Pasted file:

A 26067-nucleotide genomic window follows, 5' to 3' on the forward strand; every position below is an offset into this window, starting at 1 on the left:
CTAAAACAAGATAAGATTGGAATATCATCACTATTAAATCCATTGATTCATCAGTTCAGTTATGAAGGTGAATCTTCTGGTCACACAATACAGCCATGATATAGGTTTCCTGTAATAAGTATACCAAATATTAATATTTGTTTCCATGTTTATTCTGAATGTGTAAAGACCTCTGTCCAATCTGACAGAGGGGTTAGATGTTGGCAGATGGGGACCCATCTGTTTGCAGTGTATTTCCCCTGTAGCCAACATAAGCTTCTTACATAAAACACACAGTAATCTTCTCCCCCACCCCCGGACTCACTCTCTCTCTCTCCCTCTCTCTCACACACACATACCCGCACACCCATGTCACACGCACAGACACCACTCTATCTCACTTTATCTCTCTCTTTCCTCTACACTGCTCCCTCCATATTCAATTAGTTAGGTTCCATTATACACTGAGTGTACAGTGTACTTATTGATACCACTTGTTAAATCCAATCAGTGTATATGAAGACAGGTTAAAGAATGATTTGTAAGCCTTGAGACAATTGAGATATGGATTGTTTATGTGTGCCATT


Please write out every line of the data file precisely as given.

A 26067-nucleotide genomic window follows, 5' to 3' on the forward strand; every position below is an offset into this window, starting at 1 on the left:
CTAAAACAAGATAAGATTGGAATATCATCACTATTAAATCCATTGATTCATCAGTTCAGTTATGAAGGTGAATCTTCTGGTCACACAATACAGCCATGATATAGGTTTCCTGTAATAAGTATACCAAATATTAATATTTGTTTCCATGTTTATTCTGAATGTGTAAAGACCTCTGTCCAATCTGACAGAGGGGTTAGATGTTGGCAGATGGGGACCCATCTGTTTGCAGTGTATTTCCCCTGTAGCCAACATAAGCTTCTTACATAAAACACACAGTAATCTTCTCCCCCACCCCCGGACTCACTCTCTCTCTCTCCCTCTCTCTCACACACACATACCCGCACACCCATGTCACACGCACAGACACCACTCTATCTCACTTTATCTCTCTCTTTCCTCTACACTGCTCCCTCCATATTCAATTAGTTAGGTTCCATTATACACTGAGTGTACAGTGTACTTATTGATACCACTTGTTAAATCCAATCAGTGTATATGAAGACAGGTTAAAGAATGATTTGTAAGCCTTGAGACAATTGAGATATGGATTGTTTATGTGTGCCATT